“Sugarcoated Arsenic.” Film Explores African-American Life at University of Virginia in the 1970s
MARCH 11, 2013 ROBERT HULL. Students, faculty and other members of the University community filled the South Lawn Auditorium at Nau Hall Thursday to watch a black-and-white film, “Sugarcoated Arsenic.” In slightly more than 20 minutes, the film tells a remarkable story of African-American intellectual, social and political life at the University of Virginia in the 1970s.
“Sugarcoated Arsenic” was co-created by two College of Arts & Sciences faculty members, filmmaker Kevin Jerome Everson, a professor in the McIntire Department of Art, and Claudrena Harold, an associate professor in the Corcoran Department of History and the Carter G. Woodson Institute for African-American and African Studies. The film conveys its message through the words and legacy of the late Vivian Verdell Gordon, director of U.Va.’s black studies program between 1975 and 1980.
The short film stars Erin Stewart, a professional actress and graduate of the U.Va. Department of Drama, as Gordon in re-enacted documentary-style footage, and utilizes an audiotape of a speech Gordon gave in 1984 at an event sponsored by the Office of African-American Affairs at the Luther P. Jackson House.
“Vivian Gordon was very much loved,” Harold said. “I think it’s safe to say that there’s never been a professor who enjoyed the kind of popularity that she had among black students.”
In more than 70 shorts and five feature-length films, Everson has often used a faux documentary technique in his award-winning work. Archival footage is re-edited or re-staged, real people perform re-enactments and historical moments interweave with contemporary narrative.
Shot on 16mm film, “Sugarcoated Arsenic” – the title is drawn from a phrase in Gordon’s taped speech – unfolds as if it were archival footage being discovered at the moment of viewing.
“It looks like the cans of film that Claudrena would find – that we, in fact, did not find – in searching through the archives,” Everson said. “It’s as if she had been in the archives somewhere, and she’d see these cans of film. For me, that’s what the film is – that’s part of the art object.”
Shot during the advent of Superstorm Sandy at the end of October, the film was made quickly and on the fly. Prior to the shoot, students were fitted for ’70s-style clothing and given hairstyles to match the era. The key was to avoid making the footage look like a fashion shoot or a nostalgia piece.
“We had the audiotape of Gordon,” Everson said, “but all the footage you see is based on photographs that were taken of African-American students here at the University in the ’70s. We just re-enacted the photographs.”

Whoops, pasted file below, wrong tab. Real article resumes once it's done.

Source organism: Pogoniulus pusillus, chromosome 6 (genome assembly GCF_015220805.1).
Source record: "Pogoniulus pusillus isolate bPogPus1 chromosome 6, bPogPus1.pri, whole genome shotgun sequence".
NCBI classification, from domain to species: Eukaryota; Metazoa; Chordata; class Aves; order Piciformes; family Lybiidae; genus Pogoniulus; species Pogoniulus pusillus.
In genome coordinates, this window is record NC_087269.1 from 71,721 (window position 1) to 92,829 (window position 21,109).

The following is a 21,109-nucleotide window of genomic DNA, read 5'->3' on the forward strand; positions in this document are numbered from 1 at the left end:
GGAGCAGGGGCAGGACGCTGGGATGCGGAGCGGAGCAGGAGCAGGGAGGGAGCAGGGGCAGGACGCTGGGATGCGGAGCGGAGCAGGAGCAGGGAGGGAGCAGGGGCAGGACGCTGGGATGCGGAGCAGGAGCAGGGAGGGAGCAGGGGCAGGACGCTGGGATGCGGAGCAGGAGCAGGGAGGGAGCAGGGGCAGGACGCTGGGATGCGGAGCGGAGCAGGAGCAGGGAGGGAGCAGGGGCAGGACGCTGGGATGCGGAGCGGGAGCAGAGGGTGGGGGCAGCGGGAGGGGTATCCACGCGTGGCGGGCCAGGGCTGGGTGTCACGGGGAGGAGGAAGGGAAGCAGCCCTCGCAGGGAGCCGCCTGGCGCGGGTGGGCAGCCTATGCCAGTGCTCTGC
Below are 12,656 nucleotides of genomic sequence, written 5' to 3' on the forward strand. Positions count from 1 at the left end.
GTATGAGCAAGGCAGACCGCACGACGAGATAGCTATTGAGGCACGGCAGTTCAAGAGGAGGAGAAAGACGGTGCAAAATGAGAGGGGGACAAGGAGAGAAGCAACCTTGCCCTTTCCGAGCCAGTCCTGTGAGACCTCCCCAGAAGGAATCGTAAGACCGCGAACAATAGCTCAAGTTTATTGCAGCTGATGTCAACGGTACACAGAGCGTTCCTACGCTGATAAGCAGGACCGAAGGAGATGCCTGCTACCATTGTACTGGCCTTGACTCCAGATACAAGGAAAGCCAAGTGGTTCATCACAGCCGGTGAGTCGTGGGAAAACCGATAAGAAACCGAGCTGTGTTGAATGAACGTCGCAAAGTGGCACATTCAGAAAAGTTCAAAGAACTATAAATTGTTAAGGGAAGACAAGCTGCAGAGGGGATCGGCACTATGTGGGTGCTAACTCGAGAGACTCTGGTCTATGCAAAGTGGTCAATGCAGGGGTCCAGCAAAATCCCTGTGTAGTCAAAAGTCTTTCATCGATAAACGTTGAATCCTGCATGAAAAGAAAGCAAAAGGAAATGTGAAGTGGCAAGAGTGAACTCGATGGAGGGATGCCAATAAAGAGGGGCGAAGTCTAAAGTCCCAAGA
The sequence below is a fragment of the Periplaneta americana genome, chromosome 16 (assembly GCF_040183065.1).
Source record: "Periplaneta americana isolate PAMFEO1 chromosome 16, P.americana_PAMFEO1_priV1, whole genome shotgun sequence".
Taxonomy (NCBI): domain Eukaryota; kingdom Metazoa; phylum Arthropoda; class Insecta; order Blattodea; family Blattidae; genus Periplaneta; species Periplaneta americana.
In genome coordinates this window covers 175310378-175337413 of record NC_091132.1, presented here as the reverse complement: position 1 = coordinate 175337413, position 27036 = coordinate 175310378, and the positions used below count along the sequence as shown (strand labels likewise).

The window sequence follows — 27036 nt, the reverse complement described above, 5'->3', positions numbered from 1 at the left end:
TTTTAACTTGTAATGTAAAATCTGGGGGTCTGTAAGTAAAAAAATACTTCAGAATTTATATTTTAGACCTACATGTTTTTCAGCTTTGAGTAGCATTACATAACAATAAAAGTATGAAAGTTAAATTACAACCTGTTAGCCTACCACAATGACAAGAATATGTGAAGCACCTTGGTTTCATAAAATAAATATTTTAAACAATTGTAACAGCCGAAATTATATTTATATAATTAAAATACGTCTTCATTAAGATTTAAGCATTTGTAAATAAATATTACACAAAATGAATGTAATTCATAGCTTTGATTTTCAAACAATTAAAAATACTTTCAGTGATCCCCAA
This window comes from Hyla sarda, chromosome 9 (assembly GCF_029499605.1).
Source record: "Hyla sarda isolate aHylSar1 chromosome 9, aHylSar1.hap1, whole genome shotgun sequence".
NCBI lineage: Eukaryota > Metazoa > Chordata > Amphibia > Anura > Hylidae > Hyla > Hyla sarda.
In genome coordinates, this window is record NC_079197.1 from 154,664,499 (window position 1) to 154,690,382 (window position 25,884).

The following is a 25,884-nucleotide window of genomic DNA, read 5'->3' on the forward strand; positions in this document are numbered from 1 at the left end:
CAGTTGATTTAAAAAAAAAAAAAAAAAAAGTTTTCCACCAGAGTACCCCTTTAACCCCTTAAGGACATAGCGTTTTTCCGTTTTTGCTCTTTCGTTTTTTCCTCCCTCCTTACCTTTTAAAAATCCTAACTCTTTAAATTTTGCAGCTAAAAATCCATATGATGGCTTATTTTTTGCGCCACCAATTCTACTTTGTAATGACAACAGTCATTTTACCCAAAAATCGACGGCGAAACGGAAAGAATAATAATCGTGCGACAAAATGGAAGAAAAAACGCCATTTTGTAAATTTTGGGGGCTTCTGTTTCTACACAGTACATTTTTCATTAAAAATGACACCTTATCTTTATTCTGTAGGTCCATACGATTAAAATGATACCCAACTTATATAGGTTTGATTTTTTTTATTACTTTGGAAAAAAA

Everson and Harold applied for the Arts in Action grant in October 2011 to do a project on the history of African-Americans at U.Va. during the 1960s and the ’70s.
“It’s been 12 months of work, 12 months of digging, 12 months of discovering and 12 months of questioning,” Harold said.
“Sugarcoated Arsenic” is part of a multimedia initiative, “Black Fire,” sponsored by U.Va.’s Office of the Vice Provost for the Arts and funded by an Arts in Action grant. Featuring film, photography, lectures, performance art, a public exhibit and an online resource center, the “Black Fire” project explores the complex history of the struggle for racial equality, social justice and cultural transformation at the University between 1969 and 1985.
The project includes a wide range of research and artistic activities, including extensive interviews with former African-American faculty and alumni, as well as digitizing the files of the Black Student Alliance.
“My vision was to tell the story of African-American studies at U.Va, along with the struggle not just to integrate this place, but to transform it,” Harold said. “And I wanted to tell the story using Kevin’s aesthetic.”
As the film project progressed, Harold searched various archival collections, hoping to find footage of African-American students on Grounds at U.Va. during this key period of activism. But nothing turned up.
As an experimental filmmaker working in the space between fact and fiction, Everson’s style is to interrupt the documentary impulse by creating supposedly found archival documents. His established techniques dovetailed with the turn of events.
“Well, I thought, why don’t we just make a film as if Claudrena Harold – with all her effort, time and passion looking through the archives – had found this footage,” Everson said. “So the whole strategy was to shoot a film as if somebody shot it here at U.Va. in 1976.”
Based on the enthusiastic response to Thursday’s premiere, the strategy worked. With Gordon at the center, the film captures a vibrant community of African-American students and faculty connected by intellectual curiosity and human warmth.
Throughout the ’70s, there were numerous marches by African-American students to Carr’s Hill, including one in 1971. Inspired by these peaceful protests, the film depicts a staged protest using current U.Va. African-American students in the roles of their forerunners.
Harold was interested in seeing how current students would access the spirit of the original protest. “One of the most interesting moments that we had in the film was when the students were marching, and they had to sing,” she said.
Everson’s footage shows that the students are truly emotionally involved in the experience, touched by their own united voices as they march and sing together in re-enacted protest.
“And I told them,” Harold said, “that if you feel this way on Oct. 30, 2012, and there are 35 of you, imagine how black folks felt in Birmingham, Ala., in 1953, when there were 5,000.”
Media Contact: Robert Hull General Assignment Writer U.Va. Media Relations firstname.lastname@example.org 434-989-1745